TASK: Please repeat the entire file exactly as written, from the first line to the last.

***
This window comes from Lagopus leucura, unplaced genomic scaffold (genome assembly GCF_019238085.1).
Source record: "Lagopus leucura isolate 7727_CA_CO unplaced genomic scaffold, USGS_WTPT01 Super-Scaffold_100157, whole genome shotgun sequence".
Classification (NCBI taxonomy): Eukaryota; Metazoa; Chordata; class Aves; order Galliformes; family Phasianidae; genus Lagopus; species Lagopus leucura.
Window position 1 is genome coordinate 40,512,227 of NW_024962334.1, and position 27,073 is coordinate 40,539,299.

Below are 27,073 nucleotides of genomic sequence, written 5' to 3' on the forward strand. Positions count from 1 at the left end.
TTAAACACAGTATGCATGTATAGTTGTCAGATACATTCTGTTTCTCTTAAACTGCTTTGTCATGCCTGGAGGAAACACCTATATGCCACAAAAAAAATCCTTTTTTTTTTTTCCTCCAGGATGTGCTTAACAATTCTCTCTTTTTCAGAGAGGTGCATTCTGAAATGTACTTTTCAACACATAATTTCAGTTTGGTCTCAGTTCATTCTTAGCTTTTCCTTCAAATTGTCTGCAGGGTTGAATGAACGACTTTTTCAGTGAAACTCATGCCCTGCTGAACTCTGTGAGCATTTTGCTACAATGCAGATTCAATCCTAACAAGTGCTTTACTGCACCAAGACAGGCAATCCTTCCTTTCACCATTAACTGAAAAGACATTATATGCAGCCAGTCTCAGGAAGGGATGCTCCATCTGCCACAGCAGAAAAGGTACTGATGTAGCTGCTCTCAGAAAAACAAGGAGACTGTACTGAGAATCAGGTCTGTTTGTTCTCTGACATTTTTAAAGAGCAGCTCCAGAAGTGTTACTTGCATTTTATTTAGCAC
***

This window comes from Lagopus leucura, unplaced genomic scaffold (genome assembly GCF_019238085.1).
Source record: "Lagopus leucura isolate 7727_CA_CO unplaced genomic scaffold, USGS_WTPT01 Super-Scaffold_100157, whole genome shotgun sequence".
Classification (NCBI taxonomy): Eukaryota; Metazoa; Chordata; class Aves; order Galliformes; family Phasianidae; genus Lagopus; species Lagopus leucura.
Window position 1 is genome coordinate 40,512,227 of NW_024962334.1, and position 27,073 is coordinate 40,539,299.

Below are 27,073 nucleotides of genomic sequence, written 5' to 3' on the forward strand. Positions count from 1 at the left end.
TTAAACACAGTATGCATGTATAGTTGTCAGATACATTCTGTTTCTCTTAAACTGCTTTGTCATGCCTGGAGGAAACACCTATATGCCACAAAAAAAATCCTTTTTTTTTTTTCCTCCAGGATGTGCTTAACAATTCTCTCTTTTTCAGAGAGGTGCATTCTGAAATGTACTTTTCAACACATAATTTCAGTTTGGTCTCAGTTCATTCTTAGCTTTTCCTTCAAATTGTCTGCAGGGTTGAATGAACGACTTTTTCAGTGAAACTCATGCCCTGCTGAACTCTGTGAGCATTTTGCTACAATGCAGATTCAATCCTAACAAGTGCTTTACTGCACCAAGACAGGCAATCCTTCCTTTCACCATTAACTGAAAAGACATTATATGCAGCCAGTCTCAGGAAGGGATGCTCCATCTGCCACAGCAGAAAAGGTACTGATGTAGCTGCTCTCAGAAAAACAAGGAGACTGTACTGAGAATCAGGTCTGTTTGTTCTCTGACATTTTTAAAGAGCAGCTCCAGAAGTGTTACTTGCATTTTATTTAGCAC